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That one of the most polarizing figures in pop music history is being classified as unconventional is hardly news. Madonna became Madonna not because of her limited vocal ability or creative dance moves – she did it based on an unparalleled ability to provoke, a shrewd business mind and smart songwriting collaborations that helped her create dozens of ageless pop nuggets.
Now she’s 54, keenly aware that she won’t be able to perform a two-hour equivalent of a Broadway spectacle nearly nightly for six months – this “MDNA” tour launched overseas in May and wraps Tuesday after two nights in Miami – or that stripping down to a black bra and underwear, as she did toward the end of Saturday’s Philips Arena show, isn’t going to be met with catcalls and cheers for her impressively taut assets forever.
Those obvious realizations explain the throw-it-all-at-the-wall grandiosity in this show, a tremendous production that, at times, featured drummers suspended over the stage, super-cool see-sawing lighted cubes, 15 dancers in various forms of gaudy costumes and bare-chested muscles (the men, that is) and a gleefully nutso fashion show during “Vogue.” Ringmaster Madonna barely had time to sip from her bottle of water, and, while she can be criticized for many things – such as the rampant Auto-Tune and questionable singing during high-octane dance numbers – she always exhausts herself onstage for the benefit of a top-notch show.
The extravaganza was divided into four sections/themes that initially contained a stupid amount of violence. “Revolver” and “Gang Bang” featured her brandishing an assault weapon, waves of blood cascading across the seemingly mile-high video screens behind her every time she knocked off a bad guy like a black-clad Bond villainess.
In fact, much of the first quarter of the show was like watching a Cirque du Soleil production. You stood there with your brows furrowed in puzzlement, but didn’t want to look away for fear of missing that one meaningful second. Then again, judging by the number of people nearby who spent most of the show texting and flipping through photos on their phones, maybe this time Madonna veered so far off course, not even she could temper our technological ADD tendencies.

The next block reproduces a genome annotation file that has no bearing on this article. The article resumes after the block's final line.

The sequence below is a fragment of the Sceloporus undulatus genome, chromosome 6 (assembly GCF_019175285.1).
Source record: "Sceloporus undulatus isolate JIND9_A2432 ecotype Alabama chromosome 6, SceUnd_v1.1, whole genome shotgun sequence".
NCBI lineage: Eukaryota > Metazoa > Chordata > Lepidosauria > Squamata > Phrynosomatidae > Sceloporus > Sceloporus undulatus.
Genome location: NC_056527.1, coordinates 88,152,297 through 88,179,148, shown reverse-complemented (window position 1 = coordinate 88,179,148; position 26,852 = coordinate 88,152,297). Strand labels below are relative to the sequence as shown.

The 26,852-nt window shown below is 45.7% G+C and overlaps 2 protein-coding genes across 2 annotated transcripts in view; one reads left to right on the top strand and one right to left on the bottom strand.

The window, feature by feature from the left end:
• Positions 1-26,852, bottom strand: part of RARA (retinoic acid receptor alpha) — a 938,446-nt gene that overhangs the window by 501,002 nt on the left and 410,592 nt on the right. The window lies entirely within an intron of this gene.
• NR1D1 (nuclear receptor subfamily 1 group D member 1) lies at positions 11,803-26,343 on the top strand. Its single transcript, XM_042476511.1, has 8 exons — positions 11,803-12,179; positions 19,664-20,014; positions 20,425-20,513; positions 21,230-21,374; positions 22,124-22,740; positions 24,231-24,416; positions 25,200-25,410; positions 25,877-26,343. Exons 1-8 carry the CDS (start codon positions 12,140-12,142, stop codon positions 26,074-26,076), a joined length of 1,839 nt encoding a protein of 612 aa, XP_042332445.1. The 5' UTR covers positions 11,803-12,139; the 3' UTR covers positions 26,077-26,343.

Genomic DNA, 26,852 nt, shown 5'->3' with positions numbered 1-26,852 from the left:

But if there is a legitimate gripe about this tour, it isn’t that she played songs from “MDNA” – it’s her latest album, what did you expect? –- but that only a handful of those songs are good enough to warrant the spotlight.
The stripped, lovely “Masterpiece,” performed with Basque trio Kalakan, was a highlight of the tour de pomp (which began at 10:30 p.m. – a fact mentioned frequently since the tour began), and her snarky playground chant, “I Don’t Give A,” which featured Nicki Minaj on video, might have been a hit in another era of music.
But many others – “I’m Addicted,” “Girl Gone Wild” – are forgettable efforts while “Gang Bang” is merely an annoying refrain over a throbbing beat and screaming guitars.
Of course there will be fans from Saturday’s sold-out event who will grouse that Madonna didn’t perform enough of her “hits,” and they wouldn’t be wrong. But for the past decade, no Madonna tour has included more than a handful of ‘80s radio fare, and most of those songs were recast into unrecognizability.
At least on Saturday, fans received a mostly faithful “Papa Don’t Preach,” a rousing “Vogue” and a traditional roots version of “Open Your Heart” (again with Kalakan). The one true misstep was turning “Like a Virgin” into a supposedly sultry torch song, which Madonna performed in the aforementioned bra and panties, first flat on her stomach at the edge of the catwalk and then atop a piano, “Fabulous Baker Boys”-style. Of course it would sound ridiculous if she sang the song in its original incarnation, but turning it into sludge wasn’t the way to go.
For those yearning for vintage Madonna, she made an appearance early in the show, when, clad in her drum majorette outfit and offering some pom-pom routines not likely to be seen on the sidelines of any Friday night high school football game, she dove into “Express Yourself.” In the middle of the song, Madonna snuck in the chorus of Lady Gaga’s “Born This Way,” proving how it swipes the same melody line, then twisted the knife in that perfectly Madonna way by adding the chorus of her own “She’s Not Me.”
Point taken. And the point is, even when Madonna is creating and performing a show that is more in her own self-interest than placating fans who still wear lace gloves and bows to her concerts, it’s a necessary evolution.
We might not always agree with her direction, but, as Minaj reminds at the end of “I Don’t Give A”: “There’s only one queen – and that’s Madonna.”
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